The Pizzicato Five Discography: Canon 1994-1997

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W. David Marx listened to every single major release from legendary Shibuya-kei band, Pizzicato Five, so you don’t have to. This is part four of a five-part series, covering the band’s peak years with singer Nomiya Maki.

a television’s work shop e.p. (February 1994)
atelevisionworkshopep By early 1994, Pizzicato Five was a hit band, so the only obvious thing to do was release an EP of Nomiya Maki learning pseudo-French and gathering up off-key children to sing their songs. (Bonus waste of time: Nomiya playing word games with said children for five-plus minutes.) The single asset on this otherwise skippable release is another chance to bathe in the peak Pizzicato Five sound and a decent alternative version of “The Night is Still Young.” The weird self-Orientalism of “Me, Japanese Boy” works better in English.
(C+) — Exclusively for completists with a high tolerance of children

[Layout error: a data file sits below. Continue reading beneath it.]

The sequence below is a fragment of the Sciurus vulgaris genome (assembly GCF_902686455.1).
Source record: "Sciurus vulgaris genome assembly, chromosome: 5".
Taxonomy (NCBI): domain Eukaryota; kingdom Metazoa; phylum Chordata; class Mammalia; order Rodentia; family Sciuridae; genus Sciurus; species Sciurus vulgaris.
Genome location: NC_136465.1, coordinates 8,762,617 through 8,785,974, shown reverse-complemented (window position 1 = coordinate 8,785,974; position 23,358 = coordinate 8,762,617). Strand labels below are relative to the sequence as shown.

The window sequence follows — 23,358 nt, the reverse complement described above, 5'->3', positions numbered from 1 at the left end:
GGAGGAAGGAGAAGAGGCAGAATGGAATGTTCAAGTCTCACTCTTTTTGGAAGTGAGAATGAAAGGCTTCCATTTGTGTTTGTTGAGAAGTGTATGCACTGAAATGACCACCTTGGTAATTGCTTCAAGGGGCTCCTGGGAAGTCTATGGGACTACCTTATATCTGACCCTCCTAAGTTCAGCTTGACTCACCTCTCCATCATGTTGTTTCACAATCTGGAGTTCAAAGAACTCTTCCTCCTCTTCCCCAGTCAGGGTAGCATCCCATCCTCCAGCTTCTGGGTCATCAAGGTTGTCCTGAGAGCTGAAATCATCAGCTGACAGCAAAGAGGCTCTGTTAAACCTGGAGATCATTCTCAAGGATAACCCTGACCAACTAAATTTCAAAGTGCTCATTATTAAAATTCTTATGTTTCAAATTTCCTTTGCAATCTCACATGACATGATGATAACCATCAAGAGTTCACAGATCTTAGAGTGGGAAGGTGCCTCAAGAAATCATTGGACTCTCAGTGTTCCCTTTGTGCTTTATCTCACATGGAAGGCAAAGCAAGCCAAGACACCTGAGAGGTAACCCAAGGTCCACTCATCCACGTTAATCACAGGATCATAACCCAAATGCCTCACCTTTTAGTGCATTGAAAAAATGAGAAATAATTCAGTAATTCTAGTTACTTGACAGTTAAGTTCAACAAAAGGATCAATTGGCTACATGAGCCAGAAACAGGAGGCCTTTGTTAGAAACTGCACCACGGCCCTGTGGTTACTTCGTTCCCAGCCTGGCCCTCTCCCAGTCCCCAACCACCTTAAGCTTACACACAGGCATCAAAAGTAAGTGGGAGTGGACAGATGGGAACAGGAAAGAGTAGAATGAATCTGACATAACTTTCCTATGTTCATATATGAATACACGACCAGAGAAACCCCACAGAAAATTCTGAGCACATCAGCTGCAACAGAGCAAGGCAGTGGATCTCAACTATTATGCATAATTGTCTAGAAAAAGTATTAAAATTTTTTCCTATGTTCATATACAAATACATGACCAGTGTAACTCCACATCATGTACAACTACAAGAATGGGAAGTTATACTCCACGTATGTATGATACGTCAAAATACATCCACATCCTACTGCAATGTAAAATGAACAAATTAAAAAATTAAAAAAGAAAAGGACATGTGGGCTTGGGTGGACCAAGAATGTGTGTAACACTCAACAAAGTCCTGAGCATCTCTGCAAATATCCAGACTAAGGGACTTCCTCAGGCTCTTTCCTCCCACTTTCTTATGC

Five By Five (August 1994)
fivebyfive This was America’s official introduction to the hit Japanese band, Pizzicato Five. It is worth remembering that, at the time, the U.S. was solidly in the throws of post-Nirvana Alternative Nation and the only contemporary Japanese musicians known were Shonen Knife, The Boredoms, and perhaps, some noise acts if you hung out at Thurston Moore’s apartment. So from Pavement’s label Matador here comes a fashion runway, house-music obsessed lounge band with pixie vocals and a love of breakbeats. Most of the album is repeated on the full-length Made in USA but the weird self-Orientalism of “Me, Japanese Boy” is better in English.
(B) — An appropriate introduction, certainly strange for its time

Overdose (October 1994)
overdose Hot off the mega-hit “Sweet Soul Revue,” Konishi and co. stick to their successful formula — tight pop songs with a nod to the 1960s. The pakuri melodic and production thievery, however, becomes more pronounced, with explicit Donovan references in the high-energy “Airplane” and the harpsichord pizazz of “Shopping Bag.” And “Hippie Day” could not exist without the direct horn lift from “Soulful Strut.” Club beats show up on “If I were a Groupie” and an overly-long version of “The Night is Still Young,” and they go full hip-hop with some rap verses. While not as consistent as Bossa Nova 2001, the album still has many of the greats, such as “Happy Sad.” And yet, “On the Sunny Side of the Street” ended up being the most boring single of their entire career.